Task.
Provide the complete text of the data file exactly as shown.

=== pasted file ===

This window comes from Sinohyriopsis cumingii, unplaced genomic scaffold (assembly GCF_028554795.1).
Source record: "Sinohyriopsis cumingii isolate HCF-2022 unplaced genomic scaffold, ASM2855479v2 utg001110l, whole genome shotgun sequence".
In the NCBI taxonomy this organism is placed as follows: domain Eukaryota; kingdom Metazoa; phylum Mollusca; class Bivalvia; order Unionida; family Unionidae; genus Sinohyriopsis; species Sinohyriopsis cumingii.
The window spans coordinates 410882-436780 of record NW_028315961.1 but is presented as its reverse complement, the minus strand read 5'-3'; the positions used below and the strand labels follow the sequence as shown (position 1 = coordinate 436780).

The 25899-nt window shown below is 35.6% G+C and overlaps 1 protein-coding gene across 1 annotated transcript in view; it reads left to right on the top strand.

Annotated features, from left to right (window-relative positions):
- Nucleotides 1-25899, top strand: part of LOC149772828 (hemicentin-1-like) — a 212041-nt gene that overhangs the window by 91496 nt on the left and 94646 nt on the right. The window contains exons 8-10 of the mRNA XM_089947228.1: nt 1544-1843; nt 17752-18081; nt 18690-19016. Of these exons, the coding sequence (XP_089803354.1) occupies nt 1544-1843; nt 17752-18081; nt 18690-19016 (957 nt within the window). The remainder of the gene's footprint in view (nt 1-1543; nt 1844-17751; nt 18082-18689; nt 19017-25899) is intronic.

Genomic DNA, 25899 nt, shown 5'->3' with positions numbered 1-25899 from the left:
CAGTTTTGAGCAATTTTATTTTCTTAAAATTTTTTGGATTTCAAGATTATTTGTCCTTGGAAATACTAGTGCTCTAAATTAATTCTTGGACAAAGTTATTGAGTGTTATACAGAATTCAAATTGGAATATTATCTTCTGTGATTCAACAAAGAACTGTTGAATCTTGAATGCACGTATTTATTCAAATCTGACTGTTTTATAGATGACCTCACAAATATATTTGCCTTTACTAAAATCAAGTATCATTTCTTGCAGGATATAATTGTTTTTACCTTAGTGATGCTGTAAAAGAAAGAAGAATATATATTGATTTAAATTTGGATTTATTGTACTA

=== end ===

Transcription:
This window comes from Sinohyriopsis cumingii, unplaced genomic scaffold (assembly GCF_028554795.1).
Source record: "Sinohyriopsis cumingii isolate HCF-2022 unplaced genomic scaffold, ASM2855479v2 utg001110l, whole genome shotgun sequence".
In the NCBI taxonomy this organism is placed as follows: domain Eukaryota; kingdom Metazoa; phylum Mollusca; class Bivalvia; order Unionida; family Unionidae; genus Sinohyriopsis; species Sinohyriopsis cumingii.
The window spans coordinates 410882-436780 of record NW_028315961.1 but is presented as its reverse complement, the minus strand read 5'-3'; the positions used below and the strand labels follow the sequence as shown (position 1 = coordinate 436780).

The 25899-nt window shown below is 35.6% G+C and overlaps 1 protein-coding gene across 1 annotated transcript in view; it reads left to right on the top strand.

Annotated features, from left to right (window-relative positions):
- Nucleotides 1-25899, top strand: part of LOC149772828 (hemicentin-1-like) — a 212041-nt gene that overhangs the window by 91496 nt on the left and 94646 nt on the right. The window contains exons 8-10 of the mRNA XM_089947228.1: nt 1544-1843; nt 17752-18081; nt 18690-19016. Of these exons, the coding sequence (XP_089803354.1) occupies nt 1544-1843; nt 17752-18081; nt 18690-19016 (957 nt within the window). The remainder of the gene's footprint in view (nt 1-1543; nt 1844-17751; nt 18082-18689; nt 19017-25899) is intronic.

Genomic DNA, 25899 nt, shown 5'->3' with positions numbered 1-25899 from the left:
CAGTTTTGAGCAATTTTATTTTCTTAAAATTTTTTGGATTTCAAGATTATTTGTCCTTGGAAATACTAGTGCTCTAAATTAATTCTTGGACAAAGTTATTGAGTGTTATACAGAATTCAAATTGGAATATTATCTTCTGTGATTCAACAAAGAACTGTTGAATCTTGAATGCACGTATTTATTCAAATCTGACTGTTTTATAGATGACCTCACAAATATATTTGCCTTTACTAAAATCAAGTATCATTTCTTGCAGGATATAATTGTTTTTACCTTAGTGATGCTGTAAAAGAAAGAAGAATATATATTGATTTAAATTTGGATTTATTGTACTA